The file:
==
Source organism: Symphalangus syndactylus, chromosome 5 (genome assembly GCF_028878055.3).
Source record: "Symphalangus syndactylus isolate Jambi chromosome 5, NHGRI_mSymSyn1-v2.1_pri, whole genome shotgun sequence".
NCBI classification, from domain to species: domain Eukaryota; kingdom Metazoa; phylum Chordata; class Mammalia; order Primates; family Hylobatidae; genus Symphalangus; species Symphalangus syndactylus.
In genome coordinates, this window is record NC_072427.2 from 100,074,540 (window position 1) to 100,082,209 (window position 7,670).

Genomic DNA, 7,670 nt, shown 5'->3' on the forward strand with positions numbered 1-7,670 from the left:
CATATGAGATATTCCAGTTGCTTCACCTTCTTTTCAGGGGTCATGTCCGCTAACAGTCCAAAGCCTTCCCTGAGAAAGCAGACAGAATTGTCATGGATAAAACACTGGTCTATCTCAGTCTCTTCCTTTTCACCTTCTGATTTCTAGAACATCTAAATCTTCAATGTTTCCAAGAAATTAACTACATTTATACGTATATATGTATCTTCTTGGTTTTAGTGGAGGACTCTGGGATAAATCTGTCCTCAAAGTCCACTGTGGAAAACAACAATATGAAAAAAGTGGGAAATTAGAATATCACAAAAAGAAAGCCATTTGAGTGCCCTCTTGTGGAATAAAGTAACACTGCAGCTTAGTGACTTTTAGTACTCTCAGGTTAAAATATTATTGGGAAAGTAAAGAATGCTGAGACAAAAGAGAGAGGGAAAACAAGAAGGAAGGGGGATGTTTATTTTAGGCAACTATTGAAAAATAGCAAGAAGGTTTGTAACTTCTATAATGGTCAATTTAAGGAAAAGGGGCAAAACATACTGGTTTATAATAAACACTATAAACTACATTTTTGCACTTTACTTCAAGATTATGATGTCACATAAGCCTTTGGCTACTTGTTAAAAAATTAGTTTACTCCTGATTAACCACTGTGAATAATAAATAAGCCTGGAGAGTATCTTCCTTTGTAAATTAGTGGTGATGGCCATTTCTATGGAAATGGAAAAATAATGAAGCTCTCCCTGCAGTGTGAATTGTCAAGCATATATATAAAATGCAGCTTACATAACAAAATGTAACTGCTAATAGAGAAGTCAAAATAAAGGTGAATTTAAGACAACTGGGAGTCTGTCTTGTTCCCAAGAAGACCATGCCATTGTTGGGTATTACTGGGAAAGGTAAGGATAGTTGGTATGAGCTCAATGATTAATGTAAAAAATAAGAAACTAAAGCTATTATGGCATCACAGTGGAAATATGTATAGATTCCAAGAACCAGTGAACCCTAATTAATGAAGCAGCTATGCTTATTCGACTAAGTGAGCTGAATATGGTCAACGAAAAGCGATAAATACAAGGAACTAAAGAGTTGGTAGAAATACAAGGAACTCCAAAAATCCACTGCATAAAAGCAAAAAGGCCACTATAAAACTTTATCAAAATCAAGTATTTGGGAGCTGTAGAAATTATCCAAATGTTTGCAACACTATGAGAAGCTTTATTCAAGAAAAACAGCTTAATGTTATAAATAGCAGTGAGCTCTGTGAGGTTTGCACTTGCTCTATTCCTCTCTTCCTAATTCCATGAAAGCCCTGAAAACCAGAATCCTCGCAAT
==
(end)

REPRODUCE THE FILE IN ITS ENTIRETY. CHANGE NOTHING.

Source organism: Symphalangus syndactylus, chromosome 5 (genome assembly GCF_028878055.3).
Source record: "Symphalangus syndactylus isolate Jambi chromosome 5, NHGRI_mSymSyn1-v2.1_pri, whole genome shotgun sequence".
NCBI classification, from domain to species: domain Eukaryota; kingdom Metazoa; phylum Chordata; class Mammalia; order Primates; family Hylobatidae; genus Symphalangus; species Symphalangus syndactylus.
In genome coordinates, this window is record NC_072427.2 from 100,074,540 (window position 1) to 100,082,209 (window position 7,670).

Genomic DNA, 7,670 nt, shown 5'->3' on the forward strand with positions numbered 1-7,670 from the left:
CATATGAGATATTCCAGTTGCTTCACCTTCTTTTCAGGGGTCATGTCCGCTAACAGTCCAAAGCCTTCCCTGAGAAAGCAGACAGAATTGTCATGGATAAAACACTGGTCTATCTCAGTCTCTTCCTTTTCACCTTCTGATTTCTAGAACATCTAAATCTTCAATGTTTCCAAGAAATTAACTACATTTATACGTATATATGTATCTTCTTGGTTTTAGTGGAGGACTCTGGGATAAATCTGTCCTCAAAGTCCACTGTGGAAAACAACAATATGAAAAAAGTGGGAAATTAGAATATCACAAAAAGAAAGCCATTTGAGTGCCCTCTTGTGGAATAAAGTAACACTGCAGCTTAGTGACTTTTAGTACTCTCAGGTTAAAATATTATTGGGAAAGTAAAGAATGCTGAGACAAAAGAGAGAGGGAAAACAAGAAGGAAGGGGGATGTTTATTTTAGGCAACTATTGAAAAATAGCAAGAAGGTTTGTAACTTCTATAATGGTCAATTTAAGGAAAAGGGGCAAAACATACTGGTTTATAATAAACACTATAAACTACATTTTTGCACTTTACTTCAAGATTATGATGTCACATAAGCCTTTGGCTACTTGTTAAAAAATTAGTTTACTCCTGATTAACCACTGTGAATAATAAATAAGCCTGGAGAGTATCTTCCTTTGTAAATTAGTGGTGATGGCCATTTCTATGGAAATGGAAAAATAATGAAGCTCTCCCTGCAGTGTGAATTGTCAAGCATATATATAAAATGCAGCTTACATAACAAAATGTAACTGCTAATAGAGAAGTCAAAATAAAGGTGAATTTAAGACAACTGGGAGTCTGTCTTGTTCCCAAGAAGACCATGCCATTGTTGGGTATTACTGGGAAAGGTAAGGATAGTTGGTATGAGCTCAATGATTAATGTAAAAAATAAGAAACTAAAGCTATTATGGCATCACAGTGGAAATATGTATAGATTCCAAGAACCAGTGAACCCTAATTAATGAAGCAGCTATGCTTATTCGACTAAGTGAGCTGAATATGGTCAACGAAAAGCGATAAATACAAGGAACTAAAGAGTTGGTAGAAATACAAGGAACTCCAAAAATCCACTGCATAAAAGCAAAAAGGCCACTATAAAACTTTATCAAAATCAAGTATTTGGGAGCTGTAGAAATTATCCAAATGTTTGCAACACTATGAGAAGCTTTATTCAAGAAAAACAGCTTAATGTTATAAATAGCAGTGAGCTCTGTGAGGTTTGCACTTGCTCTATTCCTCTCTTCCTAATTCCATGAAAGCCCTGAAAACCAGAATCCTCGCAAT